The basics of shorthand include a system of notation that allows the user to quickly create phrases and sentences in written form by using a system that reduces the effort necessary to create the symbols. Most shorthand methods use a phonetic system, wherein the symbols represent sounds rather than letters.
The term shorthand refers to a general concept behind a writing method that increases the writer's speed through the use of a special notation system, most commonly associated with fields that require dictation, such as a courtroom stenographer or personal assistant. The key element of these systems is a focus on creating an alphabet that tracks the phonetics of words, rather than the traditional alphabets, which include letters that combine to form the words. Traditional alphabets often slow down the dictation process due to the various spellings for words, which may include silent letters or regional differences.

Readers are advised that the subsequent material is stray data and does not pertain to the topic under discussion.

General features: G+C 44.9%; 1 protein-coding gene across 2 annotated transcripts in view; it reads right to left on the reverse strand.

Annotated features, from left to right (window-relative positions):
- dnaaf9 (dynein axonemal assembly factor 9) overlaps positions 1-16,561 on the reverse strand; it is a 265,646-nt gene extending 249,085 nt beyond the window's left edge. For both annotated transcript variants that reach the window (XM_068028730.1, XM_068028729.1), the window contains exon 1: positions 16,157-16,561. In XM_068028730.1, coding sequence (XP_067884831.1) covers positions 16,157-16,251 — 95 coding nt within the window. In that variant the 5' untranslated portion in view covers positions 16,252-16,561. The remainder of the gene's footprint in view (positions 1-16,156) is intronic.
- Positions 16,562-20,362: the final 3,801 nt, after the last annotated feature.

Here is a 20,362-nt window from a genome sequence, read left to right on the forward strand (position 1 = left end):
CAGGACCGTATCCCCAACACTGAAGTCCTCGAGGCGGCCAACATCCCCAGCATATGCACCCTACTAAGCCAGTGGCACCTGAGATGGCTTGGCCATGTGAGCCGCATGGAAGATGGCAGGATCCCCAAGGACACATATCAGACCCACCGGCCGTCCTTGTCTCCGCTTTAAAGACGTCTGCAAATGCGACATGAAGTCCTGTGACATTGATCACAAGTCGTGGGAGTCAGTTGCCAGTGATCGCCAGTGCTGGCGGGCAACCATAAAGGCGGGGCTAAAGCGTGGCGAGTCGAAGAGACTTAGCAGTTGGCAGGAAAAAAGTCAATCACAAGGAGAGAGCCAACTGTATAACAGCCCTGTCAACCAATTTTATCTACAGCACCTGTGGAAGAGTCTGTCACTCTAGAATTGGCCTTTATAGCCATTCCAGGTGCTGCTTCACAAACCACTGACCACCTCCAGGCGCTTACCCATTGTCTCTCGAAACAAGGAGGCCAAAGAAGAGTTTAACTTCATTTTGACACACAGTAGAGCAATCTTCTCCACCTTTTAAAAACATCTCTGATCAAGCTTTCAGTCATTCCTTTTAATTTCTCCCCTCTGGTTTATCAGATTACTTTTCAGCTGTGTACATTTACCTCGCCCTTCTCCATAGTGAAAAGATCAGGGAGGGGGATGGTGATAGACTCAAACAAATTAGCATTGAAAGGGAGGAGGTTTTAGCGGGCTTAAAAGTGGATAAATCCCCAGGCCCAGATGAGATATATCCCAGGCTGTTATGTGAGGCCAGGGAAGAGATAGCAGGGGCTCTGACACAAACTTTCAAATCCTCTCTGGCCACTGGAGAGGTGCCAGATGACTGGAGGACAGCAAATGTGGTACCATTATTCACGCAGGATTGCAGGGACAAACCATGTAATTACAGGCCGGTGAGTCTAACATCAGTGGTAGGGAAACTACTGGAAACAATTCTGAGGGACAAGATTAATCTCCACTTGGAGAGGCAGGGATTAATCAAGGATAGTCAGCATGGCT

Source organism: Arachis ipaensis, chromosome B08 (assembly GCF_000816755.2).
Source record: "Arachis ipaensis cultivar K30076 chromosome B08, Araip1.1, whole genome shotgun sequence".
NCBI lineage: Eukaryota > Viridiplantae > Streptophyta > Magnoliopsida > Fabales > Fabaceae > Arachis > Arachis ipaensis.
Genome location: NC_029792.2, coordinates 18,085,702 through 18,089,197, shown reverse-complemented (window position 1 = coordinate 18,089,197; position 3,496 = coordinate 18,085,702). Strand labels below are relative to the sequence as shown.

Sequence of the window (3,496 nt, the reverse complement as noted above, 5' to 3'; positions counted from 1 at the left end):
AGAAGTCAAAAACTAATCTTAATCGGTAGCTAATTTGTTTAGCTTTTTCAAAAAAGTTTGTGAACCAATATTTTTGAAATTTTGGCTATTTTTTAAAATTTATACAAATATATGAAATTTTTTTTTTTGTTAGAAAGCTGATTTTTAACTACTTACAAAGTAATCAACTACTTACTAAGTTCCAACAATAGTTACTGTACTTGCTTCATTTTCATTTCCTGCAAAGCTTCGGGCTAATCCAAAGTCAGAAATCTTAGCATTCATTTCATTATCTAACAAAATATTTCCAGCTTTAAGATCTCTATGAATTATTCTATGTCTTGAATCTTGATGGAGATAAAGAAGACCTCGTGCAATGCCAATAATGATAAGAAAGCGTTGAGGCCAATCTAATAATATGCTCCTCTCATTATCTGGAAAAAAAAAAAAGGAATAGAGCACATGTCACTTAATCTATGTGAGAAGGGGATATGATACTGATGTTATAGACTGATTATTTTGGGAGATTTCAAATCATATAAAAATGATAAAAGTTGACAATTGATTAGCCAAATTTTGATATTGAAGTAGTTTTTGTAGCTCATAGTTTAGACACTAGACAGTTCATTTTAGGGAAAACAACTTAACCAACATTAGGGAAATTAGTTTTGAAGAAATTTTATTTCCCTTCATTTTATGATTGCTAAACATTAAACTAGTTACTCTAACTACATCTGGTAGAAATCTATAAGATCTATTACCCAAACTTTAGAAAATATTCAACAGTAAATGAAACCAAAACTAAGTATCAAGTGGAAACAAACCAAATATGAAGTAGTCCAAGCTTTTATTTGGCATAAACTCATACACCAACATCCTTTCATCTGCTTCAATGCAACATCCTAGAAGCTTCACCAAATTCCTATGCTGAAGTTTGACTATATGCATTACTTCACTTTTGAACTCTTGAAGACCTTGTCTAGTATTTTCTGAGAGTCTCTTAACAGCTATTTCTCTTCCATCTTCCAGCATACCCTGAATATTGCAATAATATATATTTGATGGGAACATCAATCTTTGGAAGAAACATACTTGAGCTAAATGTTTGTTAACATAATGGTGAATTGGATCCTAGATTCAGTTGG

The phonetic system removes this issue by allowing the writer to focus only on the sounds of the words, forming the notation according to the spoken sounds. Most systems include unique symbols to represent the vowels along with groupings of symbols for other common sounds. For example, the Gregg Shorthand method employs a diagonal dash of varying length that extends from the lower left towards the upper right to denote the sounds for the letters "T" and "D." The system also associates those letters with common words, such as "it" or "at" for the "T" symbol.